You’re close to gaining all ten tools. This puts you in the small minority of folks who are true group geeks. I’m delighted!
You will be, too, with the Systemic Constellations framework in your toolbox. You’ll be able to sniff out hidden dynamics in groups that are invisibly shaping what you and others do.
What Are Systemic Constellations?
On a clear night, we can see recognizable patterns—constellations!—like the Big Dipper or Southern Cross due to the distances and angles between different stars.
Systemic Constellations are similar in that they allow us to see how a person or group understands the distances and angles between different elements of a human system. Who can see whom? Who “has my back,” or who is far away?
Through simple physical forms, Systemic Constellations are used the world over in hundreds of applications: from healing intergenerational trauma to helping corporations with mergers.
The pioneer of Systemic Constellations is Bert Hellinger, a German psychoanalyst. Many influences shaped his practice, including Virginia Satir’s work on family systems, Ivan Boszormenyi-Nagy’s descriptions of hidden bonds and loyalties in families, phenomenology, and Hellinger’s 16 years as a missionary with the Zulus in South Africa.
The first systemic constellations emerged in the 1970s in the group aspect of Hellinger’s practice. Through close observation of how clients positioned people representing (standing in for) different family members, Hellinger discovered what he called the “orders of love,” three key patterns that in combination, can account for the myriad ways that human systems are functional or dysfunctional.
Bring your family or team into alignment with these key patterns, and you’ll help shift intractable dynamics toward greater health and vitality.
So, what are these orders?
1. Belonging: As social creatures, humans have a primordial (survival!) need to belong, and belonging is the primary driver of our behavior.
2. Give and Take: Relationships, groups, and social systems are healthier where there is a balance of giving and receiving.
3. Social Order: It supports harmony in a human system when everyone knows their place in the social order.
You might rankle at one or more of these patterns. If you’re like me, for example, just the notion of social order used to get my back up.
With experience, I’ve come to respect the wisdom of this trio, and I hope you’ll try them for yourself.
Our first and most important group is our family of origin. As a small dependent child, each of us did whatever it took to belong to our family, most of us being exquisitely wired to read faces and gestures, etc.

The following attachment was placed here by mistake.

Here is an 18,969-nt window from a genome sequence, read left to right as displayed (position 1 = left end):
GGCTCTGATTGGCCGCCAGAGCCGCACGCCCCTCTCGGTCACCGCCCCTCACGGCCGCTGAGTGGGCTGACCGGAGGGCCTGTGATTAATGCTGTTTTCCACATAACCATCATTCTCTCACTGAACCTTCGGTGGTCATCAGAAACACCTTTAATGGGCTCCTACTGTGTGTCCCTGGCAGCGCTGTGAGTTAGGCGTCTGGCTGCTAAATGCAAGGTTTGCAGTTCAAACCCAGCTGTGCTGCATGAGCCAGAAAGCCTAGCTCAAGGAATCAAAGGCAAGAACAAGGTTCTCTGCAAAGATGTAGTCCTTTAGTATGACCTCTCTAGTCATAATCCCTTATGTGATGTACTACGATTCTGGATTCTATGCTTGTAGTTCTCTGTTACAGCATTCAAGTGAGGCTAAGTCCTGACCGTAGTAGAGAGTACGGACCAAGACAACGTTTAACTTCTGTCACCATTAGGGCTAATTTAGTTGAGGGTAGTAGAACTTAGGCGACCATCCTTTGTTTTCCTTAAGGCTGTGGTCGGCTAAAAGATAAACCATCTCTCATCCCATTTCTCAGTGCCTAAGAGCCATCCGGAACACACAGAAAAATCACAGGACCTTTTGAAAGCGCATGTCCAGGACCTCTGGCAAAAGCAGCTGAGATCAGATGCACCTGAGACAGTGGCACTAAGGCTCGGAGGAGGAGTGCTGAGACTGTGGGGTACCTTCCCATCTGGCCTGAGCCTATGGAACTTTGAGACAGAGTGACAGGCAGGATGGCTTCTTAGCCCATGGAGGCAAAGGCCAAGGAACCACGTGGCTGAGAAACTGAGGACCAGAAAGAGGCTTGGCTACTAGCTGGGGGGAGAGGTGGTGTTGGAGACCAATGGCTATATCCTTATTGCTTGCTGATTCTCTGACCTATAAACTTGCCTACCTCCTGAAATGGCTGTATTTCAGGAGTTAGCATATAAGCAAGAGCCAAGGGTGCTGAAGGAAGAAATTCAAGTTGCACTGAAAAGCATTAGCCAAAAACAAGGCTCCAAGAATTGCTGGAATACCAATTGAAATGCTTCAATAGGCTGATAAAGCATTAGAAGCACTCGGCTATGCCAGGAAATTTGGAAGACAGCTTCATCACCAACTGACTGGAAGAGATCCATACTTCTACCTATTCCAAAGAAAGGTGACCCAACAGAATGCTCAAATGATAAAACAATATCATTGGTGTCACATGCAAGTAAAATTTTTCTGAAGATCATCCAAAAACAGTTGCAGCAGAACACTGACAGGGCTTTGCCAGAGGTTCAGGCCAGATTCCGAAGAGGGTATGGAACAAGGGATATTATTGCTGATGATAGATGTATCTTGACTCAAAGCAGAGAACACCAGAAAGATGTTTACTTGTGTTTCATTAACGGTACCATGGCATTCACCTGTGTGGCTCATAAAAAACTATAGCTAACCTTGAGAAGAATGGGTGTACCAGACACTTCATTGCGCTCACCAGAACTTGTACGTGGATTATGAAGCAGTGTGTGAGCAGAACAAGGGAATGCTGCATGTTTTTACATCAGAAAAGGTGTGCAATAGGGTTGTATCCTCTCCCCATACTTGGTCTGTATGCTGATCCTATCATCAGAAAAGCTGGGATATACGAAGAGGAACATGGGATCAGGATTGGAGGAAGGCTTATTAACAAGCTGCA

We learn from our families what it takes to belong in that context. This learning is typically implicit: We have a gut feeling that guides us rather than a conscious thought or decision. Then we unconsciously carry forward these body-based “maxims” into other contexts in the rest of our life, where these same maxims often get in our way.
We also seek to belong in any context that we deem important to us. This might be a congregation, a gang, a work team, or an out-group like “misfits”.
Give and Take
Our need to belong has a corollary in our need to serve the interests of the groups we belong to. Our felt sense (conscience) lets us know when we are out of balance with giving and receiving, like that feeling that it’s your turn to buy a round of beers at the pub (or that you’ve been buying too many rounds!).
Social systems also thrive when social order is respected. This general pattern plays out many ways, depending on the context, based on two main ingredients: Those who come first go first (rank higher), as do those who contribute more to meeting the survival needs of the group.
These two ingredients are in tension in many systems: Coming first (higher seniority) is often the basis of social order in large institutions. This can lead to challenges when someone new is contributing more or when a new boss, parachuted in from outside, doesn’t honor and acknowledge those who have come before.
Think of a flock of starlings swooping and twisting “as one.” A scientist discovered that just three rules explain how thousands of birds fly complex patterns without collisions.
For human systems, Hellinger’s orders of love are like those flocking rules. If there are “collisions” in your team or organization, ask if your context is out of harmony with the orders of love. Something as simple as acknowledging your organization’s founder can be enough to unlock goodwill and creativity.
Tomorrow, you’ll gain the last tool, Integral Theory! It has profoundly shaped my work. I bet it’ll be the same for you!
Share with friends